The 2002 Budget has put forward some very tempting arguments forforming a Limited Company or the incorporation of small businesses, not least of which is the tax free first £10,000 of profits.
Before all you self-employed rush in to incorporation you shouldconsider the pros and cons very carefully and speak to your accountant. Just bear in mind that:
- The Chancellor has for several years now been trying to re-classify as many self-employed as possible as employees, and these new measures are a further phase of this.
- The 1% increase in National Insurance Contributions from April 2002 adds to both employees’ and employers’ costs and anyone incorporating will end up paying both!
- As a director you can pay yourself in dividends as well as a salary, and dividends are not subject to NICs.
- You need to achieve the right balance between dividends and salary to maximise the tax advantages and if you pay yourself too much in dividends the taxman may argue your salary bill should be higher – about 50-50 is generally acceptable.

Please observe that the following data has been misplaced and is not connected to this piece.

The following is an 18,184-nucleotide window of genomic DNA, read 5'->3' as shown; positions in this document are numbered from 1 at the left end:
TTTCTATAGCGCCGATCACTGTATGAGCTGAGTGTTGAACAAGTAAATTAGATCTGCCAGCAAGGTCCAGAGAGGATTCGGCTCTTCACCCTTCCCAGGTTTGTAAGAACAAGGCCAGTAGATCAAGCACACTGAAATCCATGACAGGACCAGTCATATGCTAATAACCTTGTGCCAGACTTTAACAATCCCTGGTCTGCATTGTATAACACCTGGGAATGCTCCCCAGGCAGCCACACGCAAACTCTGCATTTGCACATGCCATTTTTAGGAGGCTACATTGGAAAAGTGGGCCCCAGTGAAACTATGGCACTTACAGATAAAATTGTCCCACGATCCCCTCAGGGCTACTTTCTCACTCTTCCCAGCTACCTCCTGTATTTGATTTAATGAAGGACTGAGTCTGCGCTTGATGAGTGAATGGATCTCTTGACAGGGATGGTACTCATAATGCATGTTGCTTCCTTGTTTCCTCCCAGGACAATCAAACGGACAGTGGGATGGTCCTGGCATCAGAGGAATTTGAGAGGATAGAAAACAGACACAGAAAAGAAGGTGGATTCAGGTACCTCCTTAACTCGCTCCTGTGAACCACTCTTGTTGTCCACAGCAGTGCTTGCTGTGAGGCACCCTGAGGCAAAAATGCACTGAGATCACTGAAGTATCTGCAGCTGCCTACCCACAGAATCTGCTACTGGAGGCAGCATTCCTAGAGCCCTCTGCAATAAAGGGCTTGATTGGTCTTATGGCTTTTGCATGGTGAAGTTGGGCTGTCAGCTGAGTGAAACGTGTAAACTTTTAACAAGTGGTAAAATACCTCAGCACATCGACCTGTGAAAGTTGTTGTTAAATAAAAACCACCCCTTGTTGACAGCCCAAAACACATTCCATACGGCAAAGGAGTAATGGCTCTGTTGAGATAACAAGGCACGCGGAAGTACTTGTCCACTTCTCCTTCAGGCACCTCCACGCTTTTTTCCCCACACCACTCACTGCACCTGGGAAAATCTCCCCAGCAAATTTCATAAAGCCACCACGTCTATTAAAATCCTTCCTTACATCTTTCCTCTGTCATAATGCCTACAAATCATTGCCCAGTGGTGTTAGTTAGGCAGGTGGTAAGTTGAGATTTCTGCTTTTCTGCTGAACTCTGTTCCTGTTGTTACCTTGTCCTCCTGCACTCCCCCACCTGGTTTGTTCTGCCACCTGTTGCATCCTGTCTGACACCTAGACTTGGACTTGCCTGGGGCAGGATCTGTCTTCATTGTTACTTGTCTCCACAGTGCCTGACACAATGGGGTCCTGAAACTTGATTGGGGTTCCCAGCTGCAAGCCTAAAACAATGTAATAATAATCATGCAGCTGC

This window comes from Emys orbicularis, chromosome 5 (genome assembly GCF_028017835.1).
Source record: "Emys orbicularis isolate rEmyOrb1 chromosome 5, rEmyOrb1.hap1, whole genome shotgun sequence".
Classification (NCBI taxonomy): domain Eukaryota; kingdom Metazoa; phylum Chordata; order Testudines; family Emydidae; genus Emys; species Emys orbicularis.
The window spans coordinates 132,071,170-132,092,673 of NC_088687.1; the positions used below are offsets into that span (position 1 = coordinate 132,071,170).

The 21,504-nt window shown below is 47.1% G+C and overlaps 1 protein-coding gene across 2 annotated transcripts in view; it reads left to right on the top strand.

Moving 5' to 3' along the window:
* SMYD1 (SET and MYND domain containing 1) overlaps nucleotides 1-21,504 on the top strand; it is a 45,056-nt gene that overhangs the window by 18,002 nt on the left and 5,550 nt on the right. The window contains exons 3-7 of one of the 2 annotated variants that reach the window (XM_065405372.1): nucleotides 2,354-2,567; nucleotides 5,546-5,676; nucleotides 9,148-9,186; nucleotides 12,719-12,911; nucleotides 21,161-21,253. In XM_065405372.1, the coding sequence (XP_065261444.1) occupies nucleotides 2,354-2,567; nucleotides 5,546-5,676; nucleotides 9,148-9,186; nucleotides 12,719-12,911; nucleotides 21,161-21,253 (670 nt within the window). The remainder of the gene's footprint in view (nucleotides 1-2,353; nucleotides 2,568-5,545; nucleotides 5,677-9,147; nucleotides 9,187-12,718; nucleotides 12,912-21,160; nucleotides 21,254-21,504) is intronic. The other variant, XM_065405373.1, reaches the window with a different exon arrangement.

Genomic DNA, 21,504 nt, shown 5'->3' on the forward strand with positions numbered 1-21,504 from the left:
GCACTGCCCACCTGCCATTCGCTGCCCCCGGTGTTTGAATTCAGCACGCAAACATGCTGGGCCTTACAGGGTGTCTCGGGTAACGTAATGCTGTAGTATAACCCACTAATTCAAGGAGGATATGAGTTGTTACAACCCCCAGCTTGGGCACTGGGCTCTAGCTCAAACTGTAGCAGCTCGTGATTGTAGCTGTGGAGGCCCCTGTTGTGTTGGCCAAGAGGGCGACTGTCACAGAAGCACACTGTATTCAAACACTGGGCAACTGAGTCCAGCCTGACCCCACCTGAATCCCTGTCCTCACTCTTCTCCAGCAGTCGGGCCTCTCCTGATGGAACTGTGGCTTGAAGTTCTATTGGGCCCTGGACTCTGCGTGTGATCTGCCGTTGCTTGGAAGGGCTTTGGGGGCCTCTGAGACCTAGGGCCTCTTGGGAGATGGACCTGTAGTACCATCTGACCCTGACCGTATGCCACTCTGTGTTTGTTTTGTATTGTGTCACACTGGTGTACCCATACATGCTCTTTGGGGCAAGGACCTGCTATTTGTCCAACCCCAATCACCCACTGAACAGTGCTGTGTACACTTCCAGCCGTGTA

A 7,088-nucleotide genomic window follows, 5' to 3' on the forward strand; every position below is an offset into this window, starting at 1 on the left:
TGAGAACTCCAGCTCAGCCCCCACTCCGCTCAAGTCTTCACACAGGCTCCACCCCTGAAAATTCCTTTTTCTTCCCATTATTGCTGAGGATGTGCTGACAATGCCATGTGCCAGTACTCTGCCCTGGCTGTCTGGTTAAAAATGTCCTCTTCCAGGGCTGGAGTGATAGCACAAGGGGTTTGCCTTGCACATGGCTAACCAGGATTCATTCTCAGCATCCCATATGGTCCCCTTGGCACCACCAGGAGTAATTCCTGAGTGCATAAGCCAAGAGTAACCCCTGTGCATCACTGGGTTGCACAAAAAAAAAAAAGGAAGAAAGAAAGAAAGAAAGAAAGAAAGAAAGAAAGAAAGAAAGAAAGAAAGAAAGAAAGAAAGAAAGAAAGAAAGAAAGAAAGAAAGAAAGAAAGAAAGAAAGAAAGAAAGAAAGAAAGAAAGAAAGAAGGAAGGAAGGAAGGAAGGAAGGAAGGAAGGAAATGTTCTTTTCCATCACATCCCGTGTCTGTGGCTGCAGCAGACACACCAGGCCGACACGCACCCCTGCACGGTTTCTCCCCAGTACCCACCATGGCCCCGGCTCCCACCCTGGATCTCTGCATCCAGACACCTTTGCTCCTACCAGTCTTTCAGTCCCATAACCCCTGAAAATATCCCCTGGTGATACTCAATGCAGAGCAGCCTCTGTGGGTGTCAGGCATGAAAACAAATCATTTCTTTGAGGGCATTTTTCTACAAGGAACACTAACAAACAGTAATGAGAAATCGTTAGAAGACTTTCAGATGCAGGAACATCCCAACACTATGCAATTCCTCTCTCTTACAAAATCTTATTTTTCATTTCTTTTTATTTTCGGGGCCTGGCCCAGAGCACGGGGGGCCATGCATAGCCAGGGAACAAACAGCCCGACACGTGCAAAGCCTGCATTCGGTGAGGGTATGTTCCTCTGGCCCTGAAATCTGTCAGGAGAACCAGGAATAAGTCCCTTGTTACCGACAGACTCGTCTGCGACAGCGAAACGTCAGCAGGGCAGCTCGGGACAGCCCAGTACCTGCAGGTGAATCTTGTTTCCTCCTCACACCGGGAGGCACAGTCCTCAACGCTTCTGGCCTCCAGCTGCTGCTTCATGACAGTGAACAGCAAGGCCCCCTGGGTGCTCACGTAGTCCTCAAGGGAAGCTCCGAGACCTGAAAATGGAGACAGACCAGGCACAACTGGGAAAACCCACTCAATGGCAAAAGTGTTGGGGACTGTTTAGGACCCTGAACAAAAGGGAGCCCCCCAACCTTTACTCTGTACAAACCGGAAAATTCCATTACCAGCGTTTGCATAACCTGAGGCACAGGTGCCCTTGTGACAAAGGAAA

- You can retain and roll-up profits in the company. This means you will pay corporation tax, but his is a lower rate than both lower and higher rates of income tax.
- Providing the company is over 2 years old there is only 10% capital gains tax on asset gains.
- There is an increased administrative burden with a company vis-à-vis self-employment and therefore your accountancy bills are likely to be higher.
- You would need to change all your stationery so that it includes the full company name, its number and registered address.
- You need to remember that the public will have access to your accounts through your returns to Companies House.
- On the other hand, incorporation protects your personal assets, and in these days of claims and litigation for all sorts of reasons it can be a powerful incentive for peace of mind.
- For Landlords and property investors there’s also the question of whether you incorporate theassets of your business, i.e. the properties themselves.
Having said all this, there are still some convincing arguments pro incorporation in many circumstances.
However, the tax advantages will vary and a lot depends on how much you need to take out of the business each year. You need to consider all the pros and cons very carefully coupled with advice from your accountant.